More recently, a mixture of oligo-alginates, obtained by degradation of alginates with γ-radiation, at a concentration ranging from 0.02 to 0.1 mg ml−1, increased shoot and root length, shoot dry weight, content of total chlorophylls and carotenoids, nitrate reductase activity involved in nitrogen assimilation, and alkaloid contents, mainly morphine and codeine, in opium poppy (Papaver somniferum) plants (Khan and others 2011). Furthermore, alginates degraded with γ-radiation, at a concentration from 0.02 to 0.1 mg ml−1, increased shoot and root length of fennel plants (Foeniculum vulgare), the weight of fennel tubers, seed yield, content of total chlorophylls, carotenoids, and proline, nitrate reductase activity, and the level of essential oil (Sarfaraz and others 2011).
Oligo-alginates Stimulate Growth in Microalgae
A mixture of oligo-alginates, obtained by degradation of alginate with a bacterial alginate lyase, stimulates growth of the marine green microalga Nannochloropsis oculata, which is used to feed bivalave and fish species (Yokose and others 2009). In particular, the optimal growth was obtained using the oligo-alginate mixture at a concentration of 20 mg ml−1 and the growth-promoting activity slightly decreased at 40 mg ml−1. It is interesting to note that the concentration of the oligo-alginate mixture required to promote growth in N. oculata was around 20 times higher than that used to stimulate growth in plants (see above). In addition, the latter oligo-alginate mixture also stimulates growth of the diatom Chaetoceros gracilis but did not enhance that of the diatom Skeletonema sp. or that of the marine bacteria Edwardsiella tarda, indicating a specie-specific growth-promoting effect of the oligo-alginate mixture in microalgae (Yokose and others 2010). Furthermore, a mixture of alginate oligosaccharides, obtained by degradation of alginates using an alginate lyase, at a concentration of 1 mg ml−1, stimulates growth of the freshwater green microalga Chlamydomonas reinhardtii, whereas a mixture of oligo-alginates, obtained by acid hydrolysis of alginates, did not exhibit growth-promoting activity (Yamasaki and others 2012). Interestingly, the content of some fatty acids increased in C. reinhardtii treated with enzyme-degraded oligo-alginates, mainly, C16:0, C18:2, and C18:3 fatty acids, but the level of C18:0 slightly decreased and the mixture of oligo-alginates obtained by acid hydrolysis failed to increase fatty acid content (Yamasaki and others 2012). Thus, the oligo-alginate mixture not only has a growth-promoting effect but also increases the content of fatty acids in a green microalga, which could be very useful for biodiesel production in the future.
Carrageenans and Oligo-carrageenans Stimulate Growth in Plants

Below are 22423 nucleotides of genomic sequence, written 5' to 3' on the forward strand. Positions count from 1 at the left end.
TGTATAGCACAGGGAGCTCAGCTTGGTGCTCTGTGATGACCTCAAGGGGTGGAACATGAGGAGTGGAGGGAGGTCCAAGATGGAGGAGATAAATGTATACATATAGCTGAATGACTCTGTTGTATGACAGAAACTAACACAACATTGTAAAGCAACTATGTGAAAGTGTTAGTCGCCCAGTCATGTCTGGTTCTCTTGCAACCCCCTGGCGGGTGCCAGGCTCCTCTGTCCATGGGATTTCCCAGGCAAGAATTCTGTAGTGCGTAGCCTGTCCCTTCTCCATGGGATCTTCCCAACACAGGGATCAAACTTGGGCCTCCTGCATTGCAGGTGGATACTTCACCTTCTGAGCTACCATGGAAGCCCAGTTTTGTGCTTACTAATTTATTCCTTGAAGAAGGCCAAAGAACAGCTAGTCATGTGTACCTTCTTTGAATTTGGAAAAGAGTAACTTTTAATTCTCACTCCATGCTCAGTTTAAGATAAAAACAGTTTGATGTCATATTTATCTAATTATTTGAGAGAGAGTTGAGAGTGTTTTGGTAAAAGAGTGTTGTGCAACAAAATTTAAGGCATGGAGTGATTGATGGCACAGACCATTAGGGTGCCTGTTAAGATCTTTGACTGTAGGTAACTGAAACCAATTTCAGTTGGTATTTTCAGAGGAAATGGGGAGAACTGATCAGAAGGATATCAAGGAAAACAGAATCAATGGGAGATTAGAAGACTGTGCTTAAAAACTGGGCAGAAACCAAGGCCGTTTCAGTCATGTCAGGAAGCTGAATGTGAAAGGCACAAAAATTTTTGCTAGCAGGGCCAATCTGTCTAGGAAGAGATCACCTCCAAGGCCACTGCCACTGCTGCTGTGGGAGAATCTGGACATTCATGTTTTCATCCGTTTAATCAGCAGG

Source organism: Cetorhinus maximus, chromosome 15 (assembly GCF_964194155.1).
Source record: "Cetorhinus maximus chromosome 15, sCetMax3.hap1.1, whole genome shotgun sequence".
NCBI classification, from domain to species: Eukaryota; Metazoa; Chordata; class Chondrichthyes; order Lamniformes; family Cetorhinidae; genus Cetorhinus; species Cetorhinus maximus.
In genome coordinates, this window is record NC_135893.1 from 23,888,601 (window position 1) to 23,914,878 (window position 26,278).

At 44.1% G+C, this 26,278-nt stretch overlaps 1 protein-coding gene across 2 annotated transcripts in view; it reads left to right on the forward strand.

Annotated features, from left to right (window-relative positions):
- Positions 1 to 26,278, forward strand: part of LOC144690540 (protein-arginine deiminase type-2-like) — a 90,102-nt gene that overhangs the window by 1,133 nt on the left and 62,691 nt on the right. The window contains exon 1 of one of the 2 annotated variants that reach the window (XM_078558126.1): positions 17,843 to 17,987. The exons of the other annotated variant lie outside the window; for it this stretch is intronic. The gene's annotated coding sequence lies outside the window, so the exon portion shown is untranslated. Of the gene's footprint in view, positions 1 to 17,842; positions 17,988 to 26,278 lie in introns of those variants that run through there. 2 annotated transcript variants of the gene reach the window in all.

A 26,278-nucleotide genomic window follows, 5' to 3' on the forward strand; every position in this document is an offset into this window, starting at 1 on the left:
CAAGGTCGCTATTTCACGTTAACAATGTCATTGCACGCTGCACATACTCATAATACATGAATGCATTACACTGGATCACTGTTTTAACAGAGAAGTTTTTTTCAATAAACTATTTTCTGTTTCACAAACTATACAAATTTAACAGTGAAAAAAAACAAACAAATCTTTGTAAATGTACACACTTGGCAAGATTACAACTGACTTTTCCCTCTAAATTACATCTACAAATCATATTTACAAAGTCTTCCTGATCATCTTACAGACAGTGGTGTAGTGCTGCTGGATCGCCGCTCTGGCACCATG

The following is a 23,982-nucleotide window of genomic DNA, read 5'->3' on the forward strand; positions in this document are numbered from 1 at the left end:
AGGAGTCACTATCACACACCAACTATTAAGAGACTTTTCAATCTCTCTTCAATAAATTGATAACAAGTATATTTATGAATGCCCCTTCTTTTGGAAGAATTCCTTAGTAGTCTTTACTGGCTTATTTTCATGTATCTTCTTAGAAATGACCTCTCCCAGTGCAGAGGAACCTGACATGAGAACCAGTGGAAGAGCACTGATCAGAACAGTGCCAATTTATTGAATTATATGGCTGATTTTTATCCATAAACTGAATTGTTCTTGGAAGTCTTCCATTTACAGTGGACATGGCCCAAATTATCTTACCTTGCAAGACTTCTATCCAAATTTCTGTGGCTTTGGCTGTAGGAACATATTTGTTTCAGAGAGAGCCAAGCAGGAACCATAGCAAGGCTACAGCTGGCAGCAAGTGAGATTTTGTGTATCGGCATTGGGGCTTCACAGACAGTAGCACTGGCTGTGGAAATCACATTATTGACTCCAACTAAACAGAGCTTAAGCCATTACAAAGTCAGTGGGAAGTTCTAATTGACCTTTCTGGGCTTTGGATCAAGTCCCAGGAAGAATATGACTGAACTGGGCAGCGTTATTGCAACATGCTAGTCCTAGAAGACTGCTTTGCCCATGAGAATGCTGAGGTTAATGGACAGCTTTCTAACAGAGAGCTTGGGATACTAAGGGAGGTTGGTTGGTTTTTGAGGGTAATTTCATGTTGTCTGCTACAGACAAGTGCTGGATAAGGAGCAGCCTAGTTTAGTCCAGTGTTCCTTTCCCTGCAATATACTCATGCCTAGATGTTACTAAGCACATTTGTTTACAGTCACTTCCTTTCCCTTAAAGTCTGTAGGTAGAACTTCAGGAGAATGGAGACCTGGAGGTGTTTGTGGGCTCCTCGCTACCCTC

Carrageenans are the major components of red seaweed cell walls and they are composed of sulfated galactose and, in some cases, anhydrogalactose residues. In particular, carrageenan kappa has one sulfate group per disaccharide unit and anhydrogalactose residue, carrageenan lambda has three sulfate groups per disaccharide unit, and carrageenan iota has two sulfate groups per disaccharide unit and anhydrogalactose residue (for models see Vera and others 2011). Thus, the degree of sulfation increases in carrageenans kappa, iota, and lambda, and only carrageenans kappa and iota have anhydrogalactose residue. It was initially shown (Mercier and others 2001) that the nondepolymerized carrageenans kappa and lambda increased defense responses in tobacco plants, but protection against a microbial infection was not examined in that work. In addition, nondepolymerized lambda carrageenan slightly decreased the level of transcripts encoding the small subunit of ribulose 1,5-bisphosphate carboxylase/oxygenase (rubisco) enzyme, which suggests that plant growth may be inhibited (Mercier and others 2001). In contrast, it was further shown that the nondepolymerized carrageenan kappa, applied to the soil at a concentration of 1 mg g−1 or used as a water solution sprayed on leaves, at a concentration of 0.1 microequivalents of glucose ml−1, stimulated growth, increasing height, number of pods, and leaves, and induced an early flowering in chickpea (Cicer arietinum) plants (Bi and others 2011). However, these results contrast with those obtained by our group which indicated that oligo-carrageenan kappa was much more effective than nondepolymerized carrageenan kappa in enhancing growth of tobacco plants, and that oligo-carrageenan iota induced protection against tobacco mosaic virus (TMV), whereas the nondepolymerized carrageenan iota failed to induce protection against a viral infection (unpublished results). Thus, in our hands, depolymerization of carrageenans is strictly required to obtain an efficient stimulation of growth and protection against pathogens in tobacco plants.